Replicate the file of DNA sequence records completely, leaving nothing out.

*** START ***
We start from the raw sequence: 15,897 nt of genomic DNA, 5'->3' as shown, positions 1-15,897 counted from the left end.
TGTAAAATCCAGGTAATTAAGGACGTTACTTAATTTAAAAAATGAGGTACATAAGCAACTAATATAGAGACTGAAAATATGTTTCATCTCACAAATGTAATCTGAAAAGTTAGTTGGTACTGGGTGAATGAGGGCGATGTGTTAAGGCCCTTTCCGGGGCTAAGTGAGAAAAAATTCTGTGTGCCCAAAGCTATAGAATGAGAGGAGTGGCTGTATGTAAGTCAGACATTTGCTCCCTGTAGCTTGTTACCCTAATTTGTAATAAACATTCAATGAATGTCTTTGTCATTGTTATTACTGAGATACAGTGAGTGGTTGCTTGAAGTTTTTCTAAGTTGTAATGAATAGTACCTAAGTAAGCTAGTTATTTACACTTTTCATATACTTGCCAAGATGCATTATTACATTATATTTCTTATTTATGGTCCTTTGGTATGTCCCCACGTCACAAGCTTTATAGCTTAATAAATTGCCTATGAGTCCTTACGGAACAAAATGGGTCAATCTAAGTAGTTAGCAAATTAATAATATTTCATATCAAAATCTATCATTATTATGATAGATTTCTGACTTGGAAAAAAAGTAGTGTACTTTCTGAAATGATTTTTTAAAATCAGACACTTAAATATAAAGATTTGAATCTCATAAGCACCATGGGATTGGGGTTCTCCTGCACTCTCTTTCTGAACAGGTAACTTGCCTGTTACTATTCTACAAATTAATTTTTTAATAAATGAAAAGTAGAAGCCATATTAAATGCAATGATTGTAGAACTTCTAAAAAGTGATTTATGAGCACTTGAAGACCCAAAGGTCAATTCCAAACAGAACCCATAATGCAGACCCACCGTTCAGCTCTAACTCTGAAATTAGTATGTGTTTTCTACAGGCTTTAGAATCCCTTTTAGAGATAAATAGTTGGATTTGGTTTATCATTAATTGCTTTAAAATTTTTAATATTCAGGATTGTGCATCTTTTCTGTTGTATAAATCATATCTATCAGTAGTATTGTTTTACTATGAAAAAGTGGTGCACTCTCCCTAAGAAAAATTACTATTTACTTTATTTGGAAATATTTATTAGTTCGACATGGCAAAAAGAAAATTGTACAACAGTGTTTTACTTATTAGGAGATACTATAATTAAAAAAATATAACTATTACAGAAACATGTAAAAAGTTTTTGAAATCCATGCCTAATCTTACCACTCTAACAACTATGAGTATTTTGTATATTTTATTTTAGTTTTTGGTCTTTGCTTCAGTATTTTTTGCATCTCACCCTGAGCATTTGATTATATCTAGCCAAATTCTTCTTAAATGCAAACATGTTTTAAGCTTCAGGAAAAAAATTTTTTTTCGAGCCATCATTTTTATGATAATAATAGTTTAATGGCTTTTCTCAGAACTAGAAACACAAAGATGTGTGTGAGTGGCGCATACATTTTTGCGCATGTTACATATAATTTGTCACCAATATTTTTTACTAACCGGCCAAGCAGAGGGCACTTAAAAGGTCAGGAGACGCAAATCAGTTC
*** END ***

We start from the raw sequence: 15,897 nt of genomic DNA, 5'->3' as shown, positions 1-15,897 counted from the left end.
TGTAAAATCCAGGTAATTAAGGACGTTACTTAATTTAAAAAATGAGGTACATAAGCAACTAATATAGAGACTGAAAATATGTTTCATCTCACAAATGTAATCTGAAAAGTTAGTTGGTACTGGGTGAATGAGGGCGATGTGTTAAGGCCCTTTCCGGGGCTAAGTGAGAAAAAATTCTGTGTGCCCAAAGCTATAGAATGAGAGGAGTGGCTGTATGTAAGTCAGACATTTGCTCCCTGTAGCTTGTTACCCTAATTTGTAATAAACATTCAATGAATGTCTTTGTCATTGTTATTACTGAGATACAGTGAGTGGTTGCTTGAAGTTTTTCTAAGTTGTAATGAATAGTACCTAAGTAAGCTAGTTATTTACACTTTTCATATACTTGCCAAGATGCATTATTACATTATATTTCTTATTTATGGTCCTTTGGTATGTCCCCACGTCACAAGCTTTATAGCTTAATAAATTGCCTATGAGTCCTTACGGAACAAAATGGGTCAATCTAAGTAGTTAGCAAATTAATAATATTTCATATCAAAATCTATCATTATTATGATAGATTTCTGACTTGGAAAAAAAGTAGTGTACTTTCTGAAATGATTTTTTAAAATCAGACACTTAAATATAAAGATTTGAATCTCATAAGCACCATGGGATTGGGGTTCTCCTGCACTCTCTTTCTGAACAGGTAACTTGCCTGTTACTATTCTACAAATTAATTTTTTAATAAATGAAAAGTAGAAGCCATATTAAATGCAATGATTGTAGAACTTCTAAAAAGTGATTTATGAGCACTTGAAGACCCAAAGGTCAATTCCAAACAGAACCCATAATGCAGACCCACCGTTCAGCTCTAACTCTGAAATTAGTATGTGTTTTCTACAGGCTTTAGAATCCCTTTTAGAGATAAATAGTTGGATTTGGTTTATCATTAATTGCTTTAAAATTTTTAATATTCAGGATTGTGCATCTTTTCTGTTGTATAAATCATATCTATCAGTAGTATTGTTTTACTATGAAAAAGTGGTGCACTCTCCCTAAGAAAAATTACTATTTACTTTATTTGGAAATATTTATTAGTTCGACATGGCAAAAAGAAAATTGTACAACAGTGTTTTACTTATTAGGAGATACTATAATTAAAAAAATATAACTATTACAGAAACATGTAAAAAGTTTTTGAAATCCATGCCTAATCTTACCACTCTAACAACTATGAGTATTTTGTATATTTTATTTTAGTTTTTGGTCTTTGCTTCAGTATTTTTTGCATCTCACCCTGAGCATTTGATTATATCTAGCCAAATTCTTCTTAAATGCAAACATGTTTTAAGCTTCAGGAAAAAAATTTTTTTTCGAGCCATCATTTTTATGATAATAATAGTTTAATGGCTTTTCTCAGAACTAGAAACACAAAGATGTGTGTGAGTGGCGCATACATTTTTGCGCATGTTACATATAATTTGTCACCAATATTTTTTACTAACCGGCCAAGCAGAGGGCACTTAAAAGGTCAGGAGACGCAAATCAGTTC